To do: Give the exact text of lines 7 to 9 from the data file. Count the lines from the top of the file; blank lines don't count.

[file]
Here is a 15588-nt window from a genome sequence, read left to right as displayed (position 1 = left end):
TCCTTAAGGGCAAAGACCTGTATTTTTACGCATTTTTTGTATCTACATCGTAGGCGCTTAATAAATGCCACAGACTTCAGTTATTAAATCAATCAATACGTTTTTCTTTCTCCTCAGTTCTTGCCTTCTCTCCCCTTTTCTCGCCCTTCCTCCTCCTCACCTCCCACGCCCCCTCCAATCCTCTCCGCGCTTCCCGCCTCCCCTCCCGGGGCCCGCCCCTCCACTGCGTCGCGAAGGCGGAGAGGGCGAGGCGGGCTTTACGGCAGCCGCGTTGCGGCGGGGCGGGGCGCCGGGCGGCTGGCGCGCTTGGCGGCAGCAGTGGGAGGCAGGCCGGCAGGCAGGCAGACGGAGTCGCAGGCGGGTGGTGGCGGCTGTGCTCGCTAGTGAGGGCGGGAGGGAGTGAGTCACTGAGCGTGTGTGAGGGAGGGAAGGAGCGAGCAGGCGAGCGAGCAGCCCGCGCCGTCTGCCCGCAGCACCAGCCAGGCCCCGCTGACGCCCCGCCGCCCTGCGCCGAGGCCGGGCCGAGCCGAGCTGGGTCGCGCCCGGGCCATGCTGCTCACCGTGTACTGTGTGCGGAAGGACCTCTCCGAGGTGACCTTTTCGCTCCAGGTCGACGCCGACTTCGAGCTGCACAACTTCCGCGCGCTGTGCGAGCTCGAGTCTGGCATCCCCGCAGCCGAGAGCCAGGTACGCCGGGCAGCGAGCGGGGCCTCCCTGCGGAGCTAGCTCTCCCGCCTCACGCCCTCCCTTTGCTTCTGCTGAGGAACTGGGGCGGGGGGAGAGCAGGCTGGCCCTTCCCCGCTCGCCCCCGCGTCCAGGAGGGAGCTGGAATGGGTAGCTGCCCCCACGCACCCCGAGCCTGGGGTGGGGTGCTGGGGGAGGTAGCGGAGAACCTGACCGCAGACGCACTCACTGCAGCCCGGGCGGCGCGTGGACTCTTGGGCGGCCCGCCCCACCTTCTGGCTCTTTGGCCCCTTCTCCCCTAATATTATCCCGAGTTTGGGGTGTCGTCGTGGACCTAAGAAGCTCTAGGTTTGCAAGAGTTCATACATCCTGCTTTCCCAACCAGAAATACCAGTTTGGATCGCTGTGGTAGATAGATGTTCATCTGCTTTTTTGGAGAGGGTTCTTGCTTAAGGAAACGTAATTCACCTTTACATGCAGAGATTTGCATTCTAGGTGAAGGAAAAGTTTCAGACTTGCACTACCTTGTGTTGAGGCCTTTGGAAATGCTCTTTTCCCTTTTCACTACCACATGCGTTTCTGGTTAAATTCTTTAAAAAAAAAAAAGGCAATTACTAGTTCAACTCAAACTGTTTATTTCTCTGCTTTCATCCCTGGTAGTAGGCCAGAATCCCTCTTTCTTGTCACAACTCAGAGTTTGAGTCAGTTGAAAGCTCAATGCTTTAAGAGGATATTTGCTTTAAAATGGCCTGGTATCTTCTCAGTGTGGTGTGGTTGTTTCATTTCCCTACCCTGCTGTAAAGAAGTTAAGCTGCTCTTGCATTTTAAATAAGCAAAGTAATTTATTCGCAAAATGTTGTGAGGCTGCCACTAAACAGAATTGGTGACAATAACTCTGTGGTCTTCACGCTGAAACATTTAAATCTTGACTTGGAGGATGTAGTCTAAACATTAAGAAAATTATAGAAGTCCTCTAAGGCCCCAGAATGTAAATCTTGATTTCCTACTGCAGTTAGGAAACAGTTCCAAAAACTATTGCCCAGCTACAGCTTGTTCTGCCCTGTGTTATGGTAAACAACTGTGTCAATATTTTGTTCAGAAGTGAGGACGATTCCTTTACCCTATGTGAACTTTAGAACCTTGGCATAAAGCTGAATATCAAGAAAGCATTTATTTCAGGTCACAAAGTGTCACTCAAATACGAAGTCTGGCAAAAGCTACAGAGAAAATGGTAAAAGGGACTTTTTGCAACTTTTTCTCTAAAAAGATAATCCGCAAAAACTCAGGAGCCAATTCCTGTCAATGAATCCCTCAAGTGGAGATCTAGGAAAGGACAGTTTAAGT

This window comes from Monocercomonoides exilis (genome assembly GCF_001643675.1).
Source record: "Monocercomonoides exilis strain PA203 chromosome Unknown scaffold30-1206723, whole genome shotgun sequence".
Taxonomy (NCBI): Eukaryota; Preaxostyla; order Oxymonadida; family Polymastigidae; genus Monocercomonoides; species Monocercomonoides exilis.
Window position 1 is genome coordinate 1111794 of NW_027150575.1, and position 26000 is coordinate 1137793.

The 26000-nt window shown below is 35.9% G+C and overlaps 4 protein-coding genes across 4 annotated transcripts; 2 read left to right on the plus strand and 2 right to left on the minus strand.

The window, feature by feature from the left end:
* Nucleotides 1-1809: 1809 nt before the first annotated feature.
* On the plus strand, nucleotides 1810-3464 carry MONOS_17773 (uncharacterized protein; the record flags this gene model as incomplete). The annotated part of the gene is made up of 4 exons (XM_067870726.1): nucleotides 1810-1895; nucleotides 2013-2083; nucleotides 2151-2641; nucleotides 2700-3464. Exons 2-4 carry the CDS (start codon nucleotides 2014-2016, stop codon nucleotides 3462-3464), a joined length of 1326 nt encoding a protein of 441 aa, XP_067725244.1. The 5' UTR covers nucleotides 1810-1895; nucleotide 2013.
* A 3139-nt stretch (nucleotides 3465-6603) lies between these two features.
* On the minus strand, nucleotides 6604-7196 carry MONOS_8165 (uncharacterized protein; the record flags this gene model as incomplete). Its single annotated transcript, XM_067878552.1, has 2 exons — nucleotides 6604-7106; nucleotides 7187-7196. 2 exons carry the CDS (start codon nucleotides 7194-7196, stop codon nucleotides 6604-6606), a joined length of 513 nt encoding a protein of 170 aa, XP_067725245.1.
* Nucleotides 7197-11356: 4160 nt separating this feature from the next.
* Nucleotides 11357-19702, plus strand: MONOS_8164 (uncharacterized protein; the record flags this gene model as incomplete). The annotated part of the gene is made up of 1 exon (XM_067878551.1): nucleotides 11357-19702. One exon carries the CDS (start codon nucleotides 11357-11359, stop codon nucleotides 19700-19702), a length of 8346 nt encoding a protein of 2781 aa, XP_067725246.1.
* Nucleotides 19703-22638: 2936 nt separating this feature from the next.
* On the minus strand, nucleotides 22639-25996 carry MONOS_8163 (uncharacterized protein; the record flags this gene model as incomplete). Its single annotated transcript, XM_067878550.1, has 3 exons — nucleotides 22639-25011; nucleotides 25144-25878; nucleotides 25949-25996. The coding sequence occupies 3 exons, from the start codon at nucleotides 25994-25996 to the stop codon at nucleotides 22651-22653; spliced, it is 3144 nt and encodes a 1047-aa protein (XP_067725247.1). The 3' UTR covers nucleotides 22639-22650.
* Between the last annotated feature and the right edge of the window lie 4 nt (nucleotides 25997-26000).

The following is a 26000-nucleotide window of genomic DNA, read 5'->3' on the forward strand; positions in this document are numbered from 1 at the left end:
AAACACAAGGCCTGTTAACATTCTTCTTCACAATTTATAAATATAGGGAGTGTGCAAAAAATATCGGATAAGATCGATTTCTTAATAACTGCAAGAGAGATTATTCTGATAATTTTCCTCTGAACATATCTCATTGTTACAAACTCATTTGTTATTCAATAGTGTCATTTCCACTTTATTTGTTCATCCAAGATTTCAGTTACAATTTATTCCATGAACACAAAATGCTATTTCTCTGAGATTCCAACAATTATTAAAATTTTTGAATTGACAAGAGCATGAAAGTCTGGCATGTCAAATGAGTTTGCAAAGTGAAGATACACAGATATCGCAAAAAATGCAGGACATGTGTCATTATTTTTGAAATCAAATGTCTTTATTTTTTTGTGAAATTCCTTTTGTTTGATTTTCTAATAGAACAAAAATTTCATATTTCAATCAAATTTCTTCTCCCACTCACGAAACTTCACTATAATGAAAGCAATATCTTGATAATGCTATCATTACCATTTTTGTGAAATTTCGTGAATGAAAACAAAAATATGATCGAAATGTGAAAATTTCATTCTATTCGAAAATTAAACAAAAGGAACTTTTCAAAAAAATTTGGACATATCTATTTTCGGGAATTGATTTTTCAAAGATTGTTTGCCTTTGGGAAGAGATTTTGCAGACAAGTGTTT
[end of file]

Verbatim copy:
The 26000-nt window shown below is 35.9% G+C and overlaps 4 protein-coding genes across 4 annotated transcripts; 2 read left to right on the plus strand and 2 right to left on the minus strand.

The window, feature by feature from the left end:
* Nucleotides 1-1809: 1809 nt before the first annotated feature.